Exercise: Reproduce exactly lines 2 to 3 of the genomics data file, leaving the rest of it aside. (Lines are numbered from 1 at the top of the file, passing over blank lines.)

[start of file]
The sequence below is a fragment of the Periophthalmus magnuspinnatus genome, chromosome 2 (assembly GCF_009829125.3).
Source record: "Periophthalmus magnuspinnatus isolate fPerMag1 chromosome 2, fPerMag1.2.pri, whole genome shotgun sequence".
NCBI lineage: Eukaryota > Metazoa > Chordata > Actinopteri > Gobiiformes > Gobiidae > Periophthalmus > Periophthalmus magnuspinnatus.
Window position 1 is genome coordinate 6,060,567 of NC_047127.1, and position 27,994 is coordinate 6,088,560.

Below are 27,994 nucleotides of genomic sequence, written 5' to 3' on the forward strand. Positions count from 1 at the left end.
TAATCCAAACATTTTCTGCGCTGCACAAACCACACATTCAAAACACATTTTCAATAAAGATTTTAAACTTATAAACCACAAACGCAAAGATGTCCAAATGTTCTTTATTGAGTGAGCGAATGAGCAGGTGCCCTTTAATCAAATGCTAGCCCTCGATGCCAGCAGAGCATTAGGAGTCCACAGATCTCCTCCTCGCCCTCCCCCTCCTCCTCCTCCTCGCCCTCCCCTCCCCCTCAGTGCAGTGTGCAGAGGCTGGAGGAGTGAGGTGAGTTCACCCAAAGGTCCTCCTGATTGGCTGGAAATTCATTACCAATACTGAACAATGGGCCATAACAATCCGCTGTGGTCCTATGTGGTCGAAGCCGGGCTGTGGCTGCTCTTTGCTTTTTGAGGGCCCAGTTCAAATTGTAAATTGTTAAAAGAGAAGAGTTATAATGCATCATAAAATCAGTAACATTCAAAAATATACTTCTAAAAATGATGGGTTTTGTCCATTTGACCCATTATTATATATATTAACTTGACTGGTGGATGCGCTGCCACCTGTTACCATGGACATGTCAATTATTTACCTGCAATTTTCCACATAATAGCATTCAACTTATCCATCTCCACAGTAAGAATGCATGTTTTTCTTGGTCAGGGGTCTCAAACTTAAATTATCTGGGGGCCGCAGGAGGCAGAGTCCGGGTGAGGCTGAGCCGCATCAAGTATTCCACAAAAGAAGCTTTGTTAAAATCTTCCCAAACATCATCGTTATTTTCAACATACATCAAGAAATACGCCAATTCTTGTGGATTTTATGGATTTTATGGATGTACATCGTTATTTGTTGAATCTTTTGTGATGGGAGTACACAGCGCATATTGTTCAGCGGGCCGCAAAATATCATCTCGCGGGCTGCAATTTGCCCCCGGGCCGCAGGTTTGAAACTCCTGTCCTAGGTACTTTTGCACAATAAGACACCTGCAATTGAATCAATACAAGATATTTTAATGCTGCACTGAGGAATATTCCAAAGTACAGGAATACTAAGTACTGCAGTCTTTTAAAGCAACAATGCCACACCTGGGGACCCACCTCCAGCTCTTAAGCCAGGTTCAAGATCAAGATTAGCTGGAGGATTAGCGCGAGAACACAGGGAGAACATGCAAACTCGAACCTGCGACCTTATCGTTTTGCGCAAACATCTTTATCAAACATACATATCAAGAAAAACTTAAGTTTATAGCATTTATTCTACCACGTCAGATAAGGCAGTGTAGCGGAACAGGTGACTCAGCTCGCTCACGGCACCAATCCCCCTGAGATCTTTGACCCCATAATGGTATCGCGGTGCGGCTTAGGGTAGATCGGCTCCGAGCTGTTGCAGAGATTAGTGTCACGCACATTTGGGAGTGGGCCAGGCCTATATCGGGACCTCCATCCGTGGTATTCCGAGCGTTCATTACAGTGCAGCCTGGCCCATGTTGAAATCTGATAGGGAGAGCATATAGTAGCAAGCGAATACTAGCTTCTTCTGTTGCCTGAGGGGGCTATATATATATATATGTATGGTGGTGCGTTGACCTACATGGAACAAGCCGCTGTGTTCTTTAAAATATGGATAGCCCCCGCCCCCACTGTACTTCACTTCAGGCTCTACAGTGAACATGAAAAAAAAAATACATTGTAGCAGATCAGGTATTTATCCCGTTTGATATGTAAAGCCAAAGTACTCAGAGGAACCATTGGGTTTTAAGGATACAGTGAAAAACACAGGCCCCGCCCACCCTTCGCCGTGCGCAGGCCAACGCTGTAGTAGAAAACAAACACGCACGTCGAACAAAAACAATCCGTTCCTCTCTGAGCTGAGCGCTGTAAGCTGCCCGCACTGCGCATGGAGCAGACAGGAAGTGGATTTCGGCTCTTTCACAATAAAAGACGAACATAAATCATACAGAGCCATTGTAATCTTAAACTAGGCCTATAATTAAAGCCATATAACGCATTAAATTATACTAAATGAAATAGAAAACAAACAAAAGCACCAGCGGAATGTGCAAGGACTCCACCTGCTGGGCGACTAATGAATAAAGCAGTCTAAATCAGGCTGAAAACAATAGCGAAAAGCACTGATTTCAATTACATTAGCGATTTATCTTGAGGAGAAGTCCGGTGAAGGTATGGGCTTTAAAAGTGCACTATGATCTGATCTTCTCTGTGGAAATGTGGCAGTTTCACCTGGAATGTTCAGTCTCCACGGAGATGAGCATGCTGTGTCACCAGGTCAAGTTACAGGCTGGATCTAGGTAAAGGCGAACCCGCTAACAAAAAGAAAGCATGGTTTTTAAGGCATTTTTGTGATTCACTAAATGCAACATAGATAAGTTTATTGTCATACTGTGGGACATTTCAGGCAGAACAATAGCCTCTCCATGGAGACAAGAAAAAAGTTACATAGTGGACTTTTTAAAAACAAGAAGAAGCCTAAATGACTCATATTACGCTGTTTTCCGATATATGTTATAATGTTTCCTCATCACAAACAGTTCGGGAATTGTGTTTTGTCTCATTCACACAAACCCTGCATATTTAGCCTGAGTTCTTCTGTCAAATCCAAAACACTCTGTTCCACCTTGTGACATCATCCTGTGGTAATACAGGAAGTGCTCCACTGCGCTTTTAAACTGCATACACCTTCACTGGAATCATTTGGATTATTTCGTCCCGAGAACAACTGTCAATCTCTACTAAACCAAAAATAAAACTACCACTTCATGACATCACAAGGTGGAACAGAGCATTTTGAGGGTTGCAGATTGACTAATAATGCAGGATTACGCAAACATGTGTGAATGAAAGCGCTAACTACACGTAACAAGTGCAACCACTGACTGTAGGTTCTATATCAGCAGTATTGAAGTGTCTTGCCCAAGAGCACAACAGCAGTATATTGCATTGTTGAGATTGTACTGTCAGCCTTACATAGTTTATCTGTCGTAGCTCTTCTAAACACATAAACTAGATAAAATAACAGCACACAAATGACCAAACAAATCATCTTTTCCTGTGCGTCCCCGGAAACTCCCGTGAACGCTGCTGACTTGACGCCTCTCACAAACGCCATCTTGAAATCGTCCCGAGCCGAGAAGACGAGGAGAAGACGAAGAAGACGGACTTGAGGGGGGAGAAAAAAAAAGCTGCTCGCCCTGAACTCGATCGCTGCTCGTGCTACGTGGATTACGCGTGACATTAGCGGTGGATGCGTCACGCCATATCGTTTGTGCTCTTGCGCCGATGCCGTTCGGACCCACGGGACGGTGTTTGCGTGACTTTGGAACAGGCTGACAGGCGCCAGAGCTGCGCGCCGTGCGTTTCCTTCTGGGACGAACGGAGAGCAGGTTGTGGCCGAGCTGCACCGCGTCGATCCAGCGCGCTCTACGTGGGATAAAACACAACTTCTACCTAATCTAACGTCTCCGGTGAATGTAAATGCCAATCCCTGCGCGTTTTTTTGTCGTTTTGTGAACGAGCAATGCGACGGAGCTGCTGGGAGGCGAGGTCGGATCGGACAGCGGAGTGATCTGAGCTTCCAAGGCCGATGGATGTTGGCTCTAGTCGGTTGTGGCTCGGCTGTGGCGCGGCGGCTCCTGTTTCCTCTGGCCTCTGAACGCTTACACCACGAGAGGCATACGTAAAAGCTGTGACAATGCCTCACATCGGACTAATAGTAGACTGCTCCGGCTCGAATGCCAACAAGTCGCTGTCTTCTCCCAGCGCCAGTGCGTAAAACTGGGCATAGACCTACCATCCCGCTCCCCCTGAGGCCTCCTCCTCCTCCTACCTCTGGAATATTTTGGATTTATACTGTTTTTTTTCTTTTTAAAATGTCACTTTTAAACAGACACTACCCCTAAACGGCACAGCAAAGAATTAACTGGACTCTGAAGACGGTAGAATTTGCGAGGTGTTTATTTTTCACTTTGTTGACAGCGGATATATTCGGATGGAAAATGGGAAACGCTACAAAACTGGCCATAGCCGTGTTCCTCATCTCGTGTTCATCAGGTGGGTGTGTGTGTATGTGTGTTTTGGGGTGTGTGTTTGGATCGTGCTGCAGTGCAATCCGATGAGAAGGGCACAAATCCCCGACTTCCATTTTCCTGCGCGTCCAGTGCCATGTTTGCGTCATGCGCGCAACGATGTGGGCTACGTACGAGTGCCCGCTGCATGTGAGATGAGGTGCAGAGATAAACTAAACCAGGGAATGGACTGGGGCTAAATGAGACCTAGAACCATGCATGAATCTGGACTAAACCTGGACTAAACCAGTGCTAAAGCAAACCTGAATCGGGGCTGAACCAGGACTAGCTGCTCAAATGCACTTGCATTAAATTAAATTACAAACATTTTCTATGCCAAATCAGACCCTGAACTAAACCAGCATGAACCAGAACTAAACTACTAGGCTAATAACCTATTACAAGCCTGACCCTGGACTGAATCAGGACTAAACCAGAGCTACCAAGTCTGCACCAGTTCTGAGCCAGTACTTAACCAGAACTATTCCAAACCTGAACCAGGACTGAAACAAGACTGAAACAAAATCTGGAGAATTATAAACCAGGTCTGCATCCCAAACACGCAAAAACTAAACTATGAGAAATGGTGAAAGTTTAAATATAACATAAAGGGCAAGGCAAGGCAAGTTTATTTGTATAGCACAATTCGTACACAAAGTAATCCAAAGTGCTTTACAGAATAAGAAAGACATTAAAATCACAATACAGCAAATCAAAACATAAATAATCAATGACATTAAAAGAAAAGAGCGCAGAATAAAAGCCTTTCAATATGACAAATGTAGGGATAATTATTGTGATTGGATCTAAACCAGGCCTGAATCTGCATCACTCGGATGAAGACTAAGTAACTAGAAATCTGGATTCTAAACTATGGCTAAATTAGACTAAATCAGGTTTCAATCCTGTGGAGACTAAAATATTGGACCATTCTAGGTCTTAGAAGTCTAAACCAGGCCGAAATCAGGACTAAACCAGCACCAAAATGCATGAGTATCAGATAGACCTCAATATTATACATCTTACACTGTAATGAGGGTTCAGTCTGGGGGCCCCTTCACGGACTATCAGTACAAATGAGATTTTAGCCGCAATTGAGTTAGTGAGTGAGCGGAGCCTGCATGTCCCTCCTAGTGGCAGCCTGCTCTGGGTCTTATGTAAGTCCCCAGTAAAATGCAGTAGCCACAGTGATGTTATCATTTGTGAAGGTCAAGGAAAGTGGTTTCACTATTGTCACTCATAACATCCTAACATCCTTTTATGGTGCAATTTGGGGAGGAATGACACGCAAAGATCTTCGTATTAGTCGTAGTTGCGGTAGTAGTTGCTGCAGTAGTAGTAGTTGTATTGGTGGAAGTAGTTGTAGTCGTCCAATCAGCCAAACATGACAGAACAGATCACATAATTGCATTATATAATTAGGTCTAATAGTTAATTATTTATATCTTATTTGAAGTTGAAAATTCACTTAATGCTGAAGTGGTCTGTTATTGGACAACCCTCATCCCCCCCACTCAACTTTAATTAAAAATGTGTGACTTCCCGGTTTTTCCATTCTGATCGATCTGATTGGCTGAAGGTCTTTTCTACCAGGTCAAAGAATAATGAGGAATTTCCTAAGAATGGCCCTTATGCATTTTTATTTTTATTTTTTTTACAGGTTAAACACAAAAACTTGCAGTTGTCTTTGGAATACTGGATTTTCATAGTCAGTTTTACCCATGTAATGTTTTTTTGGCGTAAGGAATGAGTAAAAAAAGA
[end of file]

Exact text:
Source record: "Periophthalmus magnuspinnatus isolate fPerMag1 chromosome 2, fPerMag1.2.pri, whole genome shotgun sequence".
NCBI lineage: Eukaryota > Metazoa > Chordata > Actinopteri > Gobiiformes > Gobiidae > Periophthalmus > Periophthalmus magnuspinnatus.